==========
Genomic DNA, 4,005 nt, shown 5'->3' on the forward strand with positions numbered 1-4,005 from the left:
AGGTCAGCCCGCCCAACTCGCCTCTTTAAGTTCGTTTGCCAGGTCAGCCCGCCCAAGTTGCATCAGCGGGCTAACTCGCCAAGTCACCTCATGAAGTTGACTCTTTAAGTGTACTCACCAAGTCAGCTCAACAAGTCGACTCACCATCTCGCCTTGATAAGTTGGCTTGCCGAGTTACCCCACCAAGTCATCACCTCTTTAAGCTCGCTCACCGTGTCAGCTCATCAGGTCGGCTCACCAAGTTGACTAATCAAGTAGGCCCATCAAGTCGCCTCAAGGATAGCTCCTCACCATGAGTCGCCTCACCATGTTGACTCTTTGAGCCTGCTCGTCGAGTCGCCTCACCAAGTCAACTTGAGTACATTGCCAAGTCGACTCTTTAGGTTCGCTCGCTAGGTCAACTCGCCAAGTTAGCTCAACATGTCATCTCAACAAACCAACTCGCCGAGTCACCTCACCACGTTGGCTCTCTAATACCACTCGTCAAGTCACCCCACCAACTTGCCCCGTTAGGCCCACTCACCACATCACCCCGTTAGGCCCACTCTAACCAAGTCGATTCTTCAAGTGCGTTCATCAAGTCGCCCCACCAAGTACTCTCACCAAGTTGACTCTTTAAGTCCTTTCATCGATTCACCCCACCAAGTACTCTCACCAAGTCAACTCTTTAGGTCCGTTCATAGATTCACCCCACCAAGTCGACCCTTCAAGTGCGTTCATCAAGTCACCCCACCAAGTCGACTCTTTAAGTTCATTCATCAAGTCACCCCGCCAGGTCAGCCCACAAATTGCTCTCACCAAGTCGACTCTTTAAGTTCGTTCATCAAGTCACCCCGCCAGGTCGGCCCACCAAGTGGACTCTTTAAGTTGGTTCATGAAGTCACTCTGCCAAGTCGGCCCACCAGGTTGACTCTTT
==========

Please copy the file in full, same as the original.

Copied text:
Genomic DNA, 4,005 nt, shown 5'->3' on the forward strand with positions numbered 1-4,005 from the left:
AGGTCAGCCCGCCCAACTCGCCTCTTTAAGTTCGTTTGCCAGGTCAGCCCGCCCAAGTTGCATCAGCGGGCTAACTCGCCAAGTCACCTCATGAAGTTGACTCTTTAAGTGTACTCACCAAGTCAGCTCAACAAGTCGACTCACCATCTCGCCTTGATAAGTTGGCTTGCCGAGTTACCCCACCAAGTCATCACCTCTTTAAGCTCGCTCACCGTGTCAGCTCATCAGGTCGGCTCACCAAGTTGACTAATCAAGTAGGCCCATCAAGTCGCCTCAAGGATAGCTCCTCACCATGAGTCGCCTCACCATGTTGACTCTTTGAGCCTGCTCGTCGAGTCGCCTCACCAAGTCAACTTGAGTACATTGCCAAGTCGACTCTTTAGGTTCGCTCGCTAGGTCAACTCGCCAAGTTAGCTCAACATGTCATCTCAACAAACCAACTCGCCGAGTCACCTCACCACGTTGGCTCTCTAATACCACTCGTCAAGTCACCCCACCAACTTGCCCCGTTAGGCCCACTCACCACATCACCCCGTTAGGCCCACTCTAACCAAGTCGATTCTTCAAGTGCGTTCATCAAGTCGCCCCACCAAGTACTCTCACCAAGTTGACTCTTTAAGTCCTTTCATCGATTCACCCCACCAAGTACTCTCACCAAGTCAACTCTTTAGGTCCGTTCATAGATTCACCCCACCAAGTCGACCCTTCAAGTGCGTTCATCAAGTCACCCCACCAAGTCGACTCTTTAAGTTCATTCATCAAGTCACCCCGCCAGGTCAGCCCACAAATTGCTCTCACCAAGTCGACTCTTTAAGTTCGTTCATCAAGTCACCCCGCCAGGTCGGCCCACCAAGTGGACTCTTTAAGTTGGTTCATGAAGTCACTCTGCCAAGTCGGCCCACCAGGTTGACTCTTT